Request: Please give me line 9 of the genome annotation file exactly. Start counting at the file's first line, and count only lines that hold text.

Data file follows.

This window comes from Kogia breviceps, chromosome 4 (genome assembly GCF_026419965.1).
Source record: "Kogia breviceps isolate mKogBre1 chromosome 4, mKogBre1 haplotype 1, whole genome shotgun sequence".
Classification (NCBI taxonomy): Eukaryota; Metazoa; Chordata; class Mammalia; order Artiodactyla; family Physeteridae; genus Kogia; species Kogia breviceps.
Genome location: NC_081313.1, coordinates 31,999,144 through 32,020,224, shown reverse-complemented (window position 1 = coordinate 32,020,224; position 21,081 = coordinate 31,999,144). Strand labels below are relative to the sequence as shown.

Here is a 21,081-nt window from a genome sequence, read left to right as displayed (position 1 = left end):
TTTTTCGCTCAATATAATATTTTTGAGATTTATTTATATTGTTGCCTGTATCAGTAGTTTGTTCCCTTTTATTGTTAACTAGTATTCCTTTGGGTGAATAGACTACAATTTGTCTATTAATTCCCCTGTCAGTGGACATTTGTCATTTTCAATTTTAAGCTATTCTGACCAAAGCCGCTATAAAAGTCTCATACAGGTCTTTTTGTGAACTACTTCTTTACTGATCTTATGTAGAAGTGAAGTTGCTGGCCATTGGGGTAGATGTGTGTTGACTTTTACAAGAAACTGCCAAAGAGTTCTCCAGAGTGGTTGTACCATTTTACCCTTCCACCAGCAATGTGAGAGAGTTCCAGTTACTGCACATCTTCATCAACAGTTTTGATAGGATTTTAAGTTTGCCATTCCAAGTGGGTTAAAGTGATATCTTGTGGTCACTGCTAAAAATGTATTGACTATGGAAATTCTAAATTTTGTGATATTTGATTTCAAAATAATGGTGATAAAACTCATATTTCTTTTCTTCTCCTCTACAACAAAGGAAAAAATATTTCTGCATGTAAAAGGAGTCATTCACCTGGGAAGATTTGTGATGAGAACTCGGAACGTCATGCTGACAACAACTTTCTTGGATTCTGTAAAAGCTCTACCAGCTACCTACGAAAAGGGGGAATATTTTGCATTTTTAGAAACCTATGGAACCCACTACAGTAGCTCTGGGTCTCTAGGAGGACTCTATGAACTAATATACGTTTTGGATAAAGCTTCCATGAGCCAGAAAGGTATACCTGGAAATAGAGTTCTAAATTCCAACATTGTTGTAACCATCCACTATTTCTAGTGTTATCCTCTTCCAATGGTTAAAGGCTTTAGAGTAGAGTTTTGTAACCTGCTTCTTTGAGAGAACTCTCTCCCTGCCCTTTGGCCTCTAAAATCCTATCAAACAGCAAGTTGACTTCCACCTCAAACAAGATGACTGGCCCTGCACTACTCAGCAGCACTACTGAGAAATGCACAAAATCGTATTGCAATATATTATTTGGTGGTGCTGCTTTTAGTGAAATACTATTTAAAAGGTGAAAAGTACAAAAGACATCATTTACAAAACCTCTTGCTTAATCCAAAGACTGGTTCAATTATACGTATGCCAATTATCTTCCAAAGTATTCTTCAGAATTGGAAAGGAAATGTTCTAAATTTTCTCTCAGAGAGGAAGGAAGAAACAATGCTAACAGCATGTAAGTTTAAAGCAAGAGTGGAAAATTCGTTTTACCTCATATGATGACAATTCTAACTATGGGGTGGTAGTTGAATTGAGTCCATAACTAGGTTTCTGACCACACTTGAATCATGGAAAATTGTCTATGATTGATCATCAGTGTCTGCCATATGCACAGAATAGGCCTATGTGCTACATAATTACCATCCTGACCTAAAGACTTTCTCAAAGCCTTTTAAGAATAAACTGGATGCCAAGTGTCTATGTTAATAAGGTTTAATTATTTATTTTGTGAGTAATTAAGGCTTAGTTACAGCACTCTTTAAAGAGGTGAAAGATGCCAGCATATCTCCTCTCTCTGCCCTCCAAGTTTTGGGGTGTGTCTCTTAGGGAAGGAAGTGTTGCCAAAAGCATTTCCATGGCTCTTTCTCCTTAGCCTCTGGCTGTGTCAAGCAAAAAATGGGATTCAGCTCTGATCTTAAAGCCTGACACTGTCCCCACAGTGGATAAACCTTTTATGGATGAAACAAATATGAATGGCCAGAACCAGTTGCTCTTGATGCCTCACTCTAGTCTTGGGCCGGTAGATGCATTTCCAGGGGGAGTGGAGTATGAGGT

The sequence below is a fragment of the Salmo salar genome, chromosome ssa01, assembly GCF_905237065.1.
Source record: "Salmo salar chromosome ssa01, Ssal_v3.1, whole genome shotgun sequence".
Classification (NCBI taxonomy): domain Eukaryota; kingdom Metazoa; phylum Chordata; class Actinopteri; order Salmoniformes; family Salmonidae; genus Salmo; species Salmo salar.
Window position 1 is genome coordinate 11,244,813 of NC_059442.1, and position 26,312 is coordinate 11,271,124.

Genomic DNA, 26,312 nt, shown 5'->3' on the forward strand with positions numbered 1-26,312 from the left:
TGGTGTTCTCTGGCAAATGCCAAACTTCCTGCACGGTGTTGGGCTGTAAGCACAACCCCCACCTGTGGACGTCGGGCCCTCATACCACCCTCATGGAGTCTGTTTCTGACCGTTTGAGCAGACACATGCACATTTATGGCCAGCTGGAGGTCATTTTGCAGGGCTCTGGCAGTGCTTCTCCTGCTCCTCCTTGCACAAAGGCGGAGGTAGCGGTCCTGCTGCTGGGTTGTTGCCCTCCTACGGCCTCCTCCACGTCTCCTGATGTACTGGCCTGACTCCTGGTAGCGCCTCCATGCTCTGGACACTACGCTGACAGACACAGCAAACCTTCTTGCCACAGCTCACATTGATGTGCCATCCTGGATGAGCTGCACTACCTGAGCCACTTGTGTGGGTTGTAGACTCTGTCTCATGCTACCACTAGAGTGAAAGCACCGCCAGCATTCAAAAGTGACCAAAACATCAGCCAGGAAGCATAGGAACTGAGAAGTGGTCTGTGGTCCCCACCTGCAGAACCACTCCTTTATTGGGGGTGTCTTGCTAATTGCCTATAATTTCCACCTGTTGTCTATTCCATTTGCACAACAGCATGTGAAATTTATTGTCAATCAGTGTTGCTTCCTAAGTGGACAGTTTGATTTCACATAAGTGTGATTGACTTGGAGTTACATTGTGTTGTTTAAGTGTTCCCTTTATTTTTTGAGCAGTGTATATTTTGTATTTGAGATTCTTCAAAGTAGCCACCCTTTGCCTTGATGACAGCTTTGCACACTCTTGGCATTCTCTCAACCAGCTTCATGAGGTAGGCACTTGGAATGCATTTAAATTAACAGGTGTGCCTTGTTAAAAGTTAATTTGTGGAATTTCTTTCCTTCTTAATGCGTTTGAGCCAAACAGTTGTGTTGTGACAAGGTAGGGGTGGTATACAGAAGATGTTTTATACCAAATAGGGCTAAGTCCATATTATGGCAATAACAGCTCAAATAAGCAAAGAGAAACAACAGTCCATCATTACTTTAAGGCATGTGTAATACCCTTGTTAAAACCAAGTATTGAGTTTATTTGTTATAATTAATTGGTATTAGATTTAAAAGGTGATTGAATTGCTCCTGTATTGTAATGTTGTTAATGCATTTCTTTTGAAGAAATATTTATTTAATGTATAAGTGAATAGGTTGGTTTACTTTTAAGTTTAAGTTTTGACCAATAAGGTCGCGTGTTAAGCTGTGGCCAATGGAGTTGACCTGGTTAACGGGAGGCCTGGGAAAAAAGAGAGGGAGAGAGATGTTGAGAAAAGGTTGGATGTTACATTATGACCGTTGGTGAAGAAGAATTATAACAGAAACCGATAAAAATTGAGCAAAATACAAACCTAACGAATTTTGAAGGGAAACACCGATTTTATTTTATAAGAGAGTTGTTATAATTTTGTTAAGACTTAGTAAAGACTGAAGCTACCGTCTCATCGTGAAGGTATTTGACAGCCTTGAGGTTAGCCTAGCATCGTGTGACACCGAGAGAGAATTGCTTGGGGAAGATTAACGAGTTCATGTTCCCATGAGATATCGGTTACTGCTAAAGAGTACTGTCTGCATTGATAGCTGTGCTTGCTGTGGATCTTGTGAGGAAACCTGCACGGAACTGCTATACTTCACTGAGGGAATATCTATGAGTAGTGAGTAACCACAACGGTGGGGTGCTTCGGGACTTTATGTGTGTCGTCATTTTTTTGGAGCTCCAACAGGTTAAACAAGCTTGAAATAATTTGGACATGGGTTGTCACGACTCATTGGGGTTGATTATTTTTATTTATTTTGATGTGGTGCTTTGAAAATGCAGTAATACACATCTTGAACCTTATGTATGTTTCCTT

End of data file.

Classification (NCBI taxonomy): domain Eukaryota; kingdom Metazoa; phylum Chordata; class Actinopteri; order Salmoniformes; family Salmonidae; genus Salmo; species Salmo salar.